In a move intended to reduce quote traffic and the exchange operator’s administrative burden, NYSE Euronext is proposing to cut significantly the number of options subject to penny trading and to end the so-called “Penny Pilot” program.
In a letter to the Securities and Exchange Commission, the operator of two options exchanges—NYSE Arca Options and NYSE Amex Options—is recommending the SEC reduce the number of options traded in 1-cent increments from 362 to 150.
The purpose is to introduce some efficiency into the quoting and trading of penny names that has been a part of the landscape since 2007.
“At some point, we need to draw a line and state what is working and what is not working,” Steve Crutchfield, NYSE Euronext head of U.S. Options, told reporters during a recent media briefing. “Let’s make this a permanent program.”
NYSE wants to streamline the program by reducing the number of options traded in pennies, Crutchfield said at the Options Industry Conference in Las Vegas at the turn of the month. By shedding the least active 200 names from the program, the percentage of industry volume traded in pennies would shrink from 82 percent to 75 percent, according to NYSE data.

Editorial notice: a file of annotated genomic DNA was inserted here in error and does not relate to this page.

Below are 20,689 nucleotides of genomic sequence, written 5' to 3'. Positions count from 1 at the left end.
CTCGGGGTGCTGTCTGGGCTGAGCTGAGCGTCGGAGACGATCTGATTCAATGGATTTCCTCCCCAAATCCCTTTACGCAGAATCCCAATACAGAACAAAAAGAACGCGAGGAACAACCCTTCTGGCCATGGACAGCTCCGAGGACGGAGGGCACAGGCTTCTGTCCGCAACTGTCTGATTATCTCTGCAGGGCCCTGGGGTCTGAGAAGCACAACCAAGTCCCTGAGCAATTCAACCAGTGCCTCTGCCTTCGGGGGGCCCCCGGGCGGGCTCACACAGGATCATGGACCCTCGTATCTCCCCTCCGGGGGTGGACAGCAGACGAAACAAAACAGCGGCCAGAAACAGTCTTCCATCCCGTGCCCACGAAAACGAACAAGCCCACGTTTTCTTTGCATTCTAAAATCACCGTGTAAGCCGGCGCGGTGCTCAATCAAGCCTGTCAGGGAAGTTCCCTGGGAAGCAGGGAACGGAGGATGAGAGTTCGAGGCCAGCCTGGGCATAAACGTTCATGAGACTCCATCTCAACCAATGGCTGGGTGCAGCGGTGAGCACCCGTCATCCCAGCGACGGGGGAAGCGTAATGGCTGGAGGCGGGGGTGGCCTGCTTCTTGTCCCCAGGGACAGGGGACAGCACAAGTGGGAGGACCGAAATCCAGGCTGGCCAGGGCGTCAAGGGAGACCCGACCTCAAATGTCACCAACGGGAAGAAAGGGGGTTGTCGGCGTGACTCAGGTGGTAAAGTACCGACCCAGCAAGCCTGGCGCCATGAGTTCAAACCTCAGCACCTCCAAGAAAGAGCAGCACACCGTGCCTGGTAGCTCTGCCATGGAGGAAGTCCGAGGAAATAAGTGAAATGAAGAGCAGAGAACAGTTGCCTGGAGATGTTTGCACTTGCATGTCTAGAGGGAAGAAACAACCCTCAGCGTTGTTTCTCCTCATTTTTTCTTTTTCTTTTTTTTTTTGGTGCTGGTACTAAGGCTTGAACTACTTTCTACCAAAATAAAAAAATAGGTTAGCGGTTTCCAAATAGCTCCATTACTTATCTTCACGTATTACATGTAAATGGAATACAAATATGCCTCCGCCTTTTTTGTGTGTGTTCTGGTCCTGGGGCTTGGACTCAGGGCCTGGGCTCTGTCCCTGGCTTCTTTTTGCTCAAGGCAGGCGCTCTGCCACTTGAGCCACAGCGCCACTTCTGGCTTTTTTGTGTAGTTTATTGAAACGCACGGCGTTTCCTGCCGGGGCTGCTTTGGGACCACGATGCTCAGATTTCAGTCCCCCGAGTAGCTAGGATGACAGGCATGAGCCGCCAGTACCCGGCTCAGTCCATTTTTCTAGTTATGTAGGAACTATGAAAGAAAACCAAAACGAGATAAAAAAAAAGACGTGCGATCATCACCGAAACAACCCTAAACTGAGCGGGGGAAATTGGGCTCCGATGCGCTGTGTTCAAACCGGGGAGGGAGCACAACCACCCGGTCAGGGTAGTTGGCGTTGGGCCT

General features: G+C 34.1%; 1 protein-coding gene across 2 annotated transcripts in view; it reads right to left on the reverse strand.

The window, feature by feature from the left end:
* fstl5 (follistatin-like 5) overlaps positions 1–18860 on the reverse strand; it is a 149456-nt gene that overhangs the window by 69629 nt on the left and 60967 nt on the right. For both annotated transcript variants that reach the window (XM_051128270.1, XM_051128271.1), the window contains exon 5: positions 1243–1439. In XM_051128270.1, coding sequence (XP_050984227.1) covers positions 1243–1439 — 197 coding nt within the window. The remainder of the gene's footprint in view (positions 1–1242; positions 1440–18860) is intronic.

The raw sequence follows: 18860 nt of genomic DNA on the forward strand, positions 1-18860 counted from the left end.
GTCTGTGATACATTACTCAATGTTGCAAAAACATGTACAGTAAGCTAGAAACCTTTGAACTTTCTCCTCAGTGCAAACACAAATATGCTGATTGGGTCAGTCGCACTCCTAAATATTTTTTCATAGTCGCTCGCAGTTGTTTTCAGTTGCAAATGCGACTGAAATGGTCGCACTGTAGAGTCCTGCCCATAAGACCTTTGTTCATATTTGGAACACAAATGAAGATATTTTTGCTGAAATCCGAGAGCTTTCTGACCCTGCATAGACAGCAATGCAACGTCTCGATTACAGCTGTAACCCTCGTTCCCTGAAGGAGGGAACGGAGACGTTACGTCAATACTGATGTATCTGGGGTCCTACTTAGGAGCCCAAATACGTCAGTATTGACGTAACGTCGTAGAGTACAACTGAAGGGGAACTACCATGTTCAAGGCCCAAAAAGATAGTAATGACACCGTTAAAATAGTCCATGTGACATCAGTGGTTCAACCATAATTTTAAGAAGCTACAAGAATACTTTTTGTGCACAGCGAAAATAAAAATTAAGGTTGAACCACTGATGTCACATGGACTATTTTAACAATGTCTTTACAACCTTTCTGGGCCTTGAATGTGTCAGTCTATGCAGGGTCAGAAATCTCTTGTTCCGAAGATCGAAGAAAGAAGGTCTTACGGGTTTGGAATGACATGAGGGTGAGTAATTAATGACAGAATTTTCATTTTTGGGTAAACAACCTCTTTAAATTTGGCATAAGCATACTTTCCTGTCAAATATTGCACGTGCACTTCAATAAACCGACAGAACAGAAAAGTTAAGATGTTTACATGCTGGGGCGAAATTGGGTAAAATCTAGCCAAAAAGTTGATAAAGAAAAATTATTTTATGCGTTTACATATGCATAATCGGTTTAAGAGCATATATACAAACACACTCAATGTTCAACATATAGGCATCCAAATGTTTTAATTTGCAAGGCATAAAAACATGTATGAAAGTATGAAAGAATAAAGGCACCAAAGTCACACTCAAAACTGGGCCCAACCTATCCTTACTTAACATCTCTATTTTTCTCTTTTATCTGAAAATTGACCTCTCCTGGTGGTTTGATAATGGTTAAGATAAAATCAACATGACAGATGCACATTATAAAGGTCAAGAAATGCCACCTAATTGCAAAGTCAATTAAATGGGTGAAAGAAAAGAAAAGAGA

Those less active names would revert to nickel and dime increments. Prior to the introduction of the pilot in 2007, all options traded in 5-cent and 10-cent ticks.
The move would not hurt the quality of the markets in those names, Crutchfield, argued, as most already trade with wide spreads. In fact, the bottom 20 percent can trade with spreads as wide as 60 cents, he said.
One benefit of culling the list would be to reduce quote traffic. Those names NYSE would like to remove from penny trading generate more quotes per trade than the more active options, Crutchfield explained.
“They have significantly greater overhead from quote activity,” he said. “They have almost 270 percent more quotes distributed per contract executed than the Top 150 names in the penny pilot program.”
The move would also relieve the exchange operator of filing periodic reports, Crutchfield said